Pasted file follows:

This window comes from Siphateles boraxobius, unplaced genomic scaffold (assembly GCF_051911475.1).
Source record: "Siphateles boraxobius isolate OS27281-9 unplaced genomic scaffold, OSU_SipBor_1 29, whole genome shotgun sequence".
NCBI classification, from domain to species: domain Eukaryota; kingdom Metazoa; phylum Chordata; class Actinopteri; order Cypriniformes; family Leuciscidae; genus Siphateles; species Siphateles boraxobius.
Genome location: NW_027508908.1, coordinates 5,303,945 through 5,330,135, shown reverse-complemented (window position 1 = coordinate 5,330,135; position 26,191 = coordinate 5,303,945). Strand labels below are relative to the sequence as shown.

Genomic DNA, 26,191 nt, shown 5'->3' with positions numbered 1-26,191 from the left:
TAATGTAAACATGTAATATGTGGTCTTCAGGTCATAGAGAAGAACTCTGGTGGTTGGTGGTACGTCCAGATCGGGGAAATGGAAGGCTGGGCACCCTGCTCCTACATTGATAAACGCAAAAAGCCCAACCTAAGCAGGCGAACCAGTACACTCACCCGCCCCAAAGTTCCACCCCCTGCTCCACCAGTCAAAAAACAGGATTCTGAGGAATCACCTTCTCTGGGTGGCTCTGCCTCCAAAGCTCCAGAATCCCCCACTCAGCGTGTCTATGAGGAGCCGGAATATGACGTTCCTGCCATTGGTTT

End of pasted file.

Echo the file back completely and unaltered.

This window comes from Siphateles boraxobius, unplaced genomic scaffold (assembly GCF_051911475.1).
Source record: "Siphateles boraxobius isolate OS27281-9 unplaced genomic scaffold, OSU_SipBor_1 29, whole genome shotgun sequence".
NCBI classification, from domain to species: domain Eukaryota; kingdom Metazoa; phylum Chordata; class Actinopteri; order Cypriniformes; family Leuciscidae; genus Siphateles; species Siphateles boraxobius.
Genome location: NW_027508908.1, coordinates 5,303,945 through 5,330,135, shown reverse-complemented (window position 1 = coordinate 5,330,135; position 26,191 = coordinate 5,303,945). Strand labels below are relative to the sequence as shown.

Genomic DNA, 26,191 nt, shown 5'->3' with positions numbered 1-26,191 from the left:
TAATGTAAACATGTAATATGTGGTCTTCAGGTCATAGAGAAGAACTCTGGTGGTTGGTGGTACGTCCAGATCGGGGAAATGGAAGGCTGGGCACCCTGCTCCTACATTGATAAACGCAAAAAGCCCAACCTAAGCAGGCGAACCAGTACACTCACCCGCCCCAAAGTTCCACCCCCTGCTCCACCAGTCAAAAAACAGGATTCTGAGGAATCACCTTCTCTGGGTGGCTCTGCCTCCAAAGCTCCAGAATCCCCCACTCAGCGTGTCTATGAGGAGCCGGAATATGACGTTCCTGCCATTGGTTT